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Rights Issues in Historical Perspective


Rights conflicts begin in legally constituted relationships that produce roles or identities. Typical relationships include ruler–ruled, husband–wife, master–servant, property owner–government, employer–employee, parent–child, and landlord–tenant. A claim to rights often requires a prior self-recognition of one's status, for example, as a wife, servant, property owner, or parent. Throughout American history, many rights claimants may simply have meant to secure from courts or other legal institutions what they were entitled to, within the received terms of traditional common law relationships. But by the middle years of the nineteenth century, claimants also drew from the Constitution a variety of rhetorical tools that allowed them to claim "rights" to change or destroy established relationships, to free themselves.

Traditional relational identities developed on the terrain of legal doctrines that extended back before American history, often to medieval English law. In legal relationships, rights were a resource over which combatants struggled. Sometimes a right asserted by the one meant the other possessed no right. If I owned land, you either were on my land by permission or you were a trespasser. As often, or as likely, a right asserted meant someone else had a corresponding duty. If I owned land, the government's agents, the police, had a duty to arrest trespassers. If I owned a factory, the government owed me an injunction to prevent the union from achieving its aims by interfering with what I regarded as my rights. A husband's rights, within a regime of common law coverture, implied a wife's duty to obey. A wife's rights, within the same regime, identified a husband's duty to support.

In order to assert a right, a claimant had to understand herself as within a relationship. But often the claimant's understanding of the relationship deviated from established legal identities. From the early years in the nineteenth century, for example, many mothers drew from the wider culture a sense of themselves as rightful caretakers of their children. But their understanding had no connection to the established law of child custody. Prior to the middle of the nineteenth century, mothers had no right to custody. Husband-fathers alone had that right, a right they could lose only by misconduct. Married mothers, by contrast, were, in william blackstone's phrase, entitled only to "reverence and respect." And even when a father lost his right, there was no legal reason why a mother would necessarily gain it.

Litigants struggled over the terms of their relational identities on doctrinal terrain filled with contradictory understandings and incoherencies. Different judges emphasized different aspects of the same rules, interpreted them in widely differing ways, made the simple complex. Moreover, American history in all its cultural and economic and political dimensions constantly pulled at received legal expectations. A country founded on a revolt of sons against a parental nation would not look at parents and see absolute rights holders. Although the inherited law of marriage included a duty on the part of wives to live within their husband's household, no American court ever enforced a husband's right to "recapture" his wife. By the 1840s, mothers often triumphed over fathers in custody disputes, even though mothers still had no legal "right" to custody.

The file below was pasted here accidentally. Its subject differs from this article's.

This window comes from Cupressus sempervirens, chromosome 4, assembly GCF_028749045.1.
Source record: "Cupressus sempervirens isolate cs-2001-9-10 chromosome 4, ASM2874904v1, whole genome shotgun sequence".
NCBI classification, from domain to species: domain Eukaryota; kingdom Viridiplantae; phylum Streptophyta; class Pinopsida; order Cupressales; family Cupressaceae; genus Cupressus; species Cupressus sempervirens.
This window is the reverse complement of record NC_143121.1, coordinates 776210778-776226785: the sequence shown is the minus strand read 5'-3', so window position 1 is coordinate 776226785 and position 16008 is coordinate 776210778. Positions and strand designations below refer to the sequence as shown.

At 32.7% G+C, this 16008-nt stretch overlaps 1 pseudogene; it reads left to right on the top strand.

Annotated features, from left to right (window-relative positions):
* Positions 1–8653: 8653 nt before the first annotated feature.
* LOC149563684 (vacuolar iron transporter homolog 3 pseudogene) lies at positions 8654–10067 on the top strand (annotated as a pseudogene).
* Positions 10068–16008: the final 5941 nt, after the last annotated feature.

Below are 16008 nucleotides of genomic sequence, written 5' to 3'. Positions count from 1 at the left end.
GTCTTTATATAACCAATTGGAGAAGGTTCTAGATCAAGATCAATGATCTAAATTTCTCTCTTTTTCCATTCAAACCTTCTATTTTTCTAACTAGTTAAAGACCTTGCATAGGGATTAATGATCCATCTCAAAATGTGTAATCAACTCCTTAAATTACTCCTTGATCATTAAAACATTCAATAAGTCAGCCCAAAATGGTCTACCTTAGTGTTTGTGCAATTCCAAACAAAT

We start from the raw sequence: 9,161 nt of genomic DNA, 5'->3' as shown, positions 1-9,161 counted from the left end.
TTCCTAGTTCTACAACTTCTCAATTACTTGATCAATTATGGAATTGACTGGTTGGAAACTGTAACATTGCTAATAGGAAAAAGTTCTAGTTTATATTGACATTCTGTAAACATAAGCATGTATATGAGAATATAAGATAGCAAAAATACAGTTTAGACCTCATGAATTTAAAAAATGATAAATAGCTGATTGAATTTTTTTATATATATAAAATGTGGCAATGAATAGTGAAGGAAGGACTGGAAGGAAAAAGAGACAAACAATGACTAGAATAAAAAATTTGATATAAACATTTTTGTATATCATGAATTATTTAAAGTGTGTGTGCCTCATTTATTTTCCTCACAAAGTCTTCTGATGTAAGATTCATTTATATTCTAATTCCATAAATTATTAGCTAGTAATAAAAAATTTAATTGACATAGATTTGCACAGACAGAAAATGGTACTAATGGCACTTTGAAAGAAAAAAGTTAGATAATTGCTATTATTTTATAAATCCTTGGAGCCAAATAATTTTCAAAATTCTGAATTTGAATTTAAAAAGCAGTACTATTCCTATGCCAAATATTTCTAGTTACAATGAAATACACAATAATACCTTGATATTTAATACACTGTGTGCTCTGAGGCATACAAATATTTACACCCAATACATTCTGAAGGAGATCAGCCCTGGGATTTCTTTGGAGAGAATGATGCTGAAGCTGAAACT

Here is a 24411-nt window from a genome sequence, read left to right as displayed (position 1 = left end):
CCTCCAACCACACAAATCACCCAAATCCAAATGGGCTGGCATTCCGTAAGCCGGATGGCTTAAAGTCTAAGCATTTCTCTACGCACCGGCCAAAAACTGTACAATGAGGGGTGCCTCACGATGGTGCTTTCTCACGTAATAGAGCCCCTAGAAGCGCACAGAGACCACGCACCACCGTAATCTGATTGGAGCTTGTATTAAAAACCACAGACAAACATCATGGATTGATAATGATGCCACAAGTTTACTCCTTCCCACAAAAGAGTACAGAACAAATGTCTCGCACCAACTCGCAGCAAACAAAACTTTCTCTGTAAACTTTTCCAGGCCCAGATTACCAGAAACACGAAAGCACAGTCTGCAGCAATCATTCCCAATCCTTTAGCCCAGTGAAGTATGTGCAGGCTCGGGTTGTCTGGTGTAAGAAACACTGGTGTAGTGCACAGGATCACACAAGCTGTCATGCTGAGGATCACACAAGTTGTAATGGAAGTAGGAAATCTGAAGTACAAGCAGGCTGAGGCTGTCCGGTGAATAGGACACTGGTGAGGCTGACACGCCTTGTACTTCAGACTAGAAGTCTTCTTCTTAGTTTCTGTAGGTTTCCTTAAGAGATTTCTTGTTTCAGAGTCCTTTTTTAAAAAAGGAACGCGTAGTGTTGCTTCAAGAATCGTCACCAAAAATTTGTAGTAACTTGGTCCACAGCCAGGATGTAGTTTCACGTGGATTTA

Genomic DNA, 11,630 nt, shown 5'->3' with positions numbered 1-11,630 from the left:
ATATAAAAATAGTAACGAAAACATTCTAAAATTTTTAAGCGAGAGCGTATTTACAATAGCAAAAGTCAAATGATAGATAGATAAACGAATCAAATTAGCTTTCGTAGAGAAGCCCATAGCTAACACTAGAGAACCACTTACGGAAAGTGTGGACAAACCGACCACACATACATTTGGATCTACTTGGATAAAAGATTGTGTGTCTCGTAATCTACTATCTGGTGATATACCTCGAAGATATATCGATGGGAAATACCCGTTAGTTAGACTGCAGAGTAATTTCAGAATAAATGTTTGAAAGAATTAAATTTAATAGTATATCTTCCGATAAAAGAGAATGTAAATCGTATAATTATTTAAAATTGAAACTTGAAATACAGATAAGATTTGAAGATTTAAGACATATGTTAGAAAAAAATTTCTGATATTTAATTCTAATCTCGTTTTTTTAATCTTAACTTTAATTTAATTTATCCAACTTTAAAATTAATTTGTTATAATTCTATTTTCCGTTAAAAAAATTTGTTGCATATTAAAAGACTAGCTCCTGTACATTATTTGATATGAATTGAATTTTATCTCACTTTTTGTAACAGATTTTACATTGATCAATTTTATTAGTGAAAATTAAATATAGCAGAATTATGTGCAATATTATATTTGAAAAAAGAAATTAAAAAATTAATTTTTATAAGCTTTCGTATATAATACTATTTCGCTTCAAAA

Over a long period that began in the eighteenth century, contractually constituted identities replaced many received relational hierarchies founded in custom, established religion, common law, or statute. In nineteenth-century America, the diverse and manifold identities of servants, a few understood as "casual" laborers, far more as "domestic" servants located in household relationships, merged together into the new contractually constituted "worker" or "employee." In the late twentieth century, marital rights and identities that were once understood as fixed and noncontractual became contractualized and negotiable. The magic of contract law often re-created threatened hierarchies—famously so, in the workplace. But throughout American history, this shift from status to contract was usually understood by commentators and litigants alike as weakening established legal identities.

American federalism further weakened the capacity of law to enforce identities. Most identities were founded in laws and practices made in the states. But the states were part of a country where multiple jurisdictions made laws, but none of them had the capacity to compel loyalty and submission. Husbands may have owed a theoretically inescapable duty of support to their wives, but in America it was so very easy to leave and abandon, to go elsewhere. And the knowledge that exit was easy shaped the laws in the various states and shaped the conduct of many caught up in received identities. corporations were always subject to the regulatory and police power of the state. But in the real world of American capitalism, corporations could always leave, and take their wealth and jobs and taxes elsewhere.

By the middle years of the nineteenth century, many Americans imagined their core rights as rooted less in positive law and established relationships, and more in an identity freed from dyadic relationships. Freed slaves insisted on what one planter identified as their "wild notions of rights and freedom." The woman's rights activist elizabeth cady stanton wrote of "the inalienable right of all to be happy." Autonomy, the capacity of the free individual to imagine and realize a personal future not defined by prescriptive relationships, became a root value.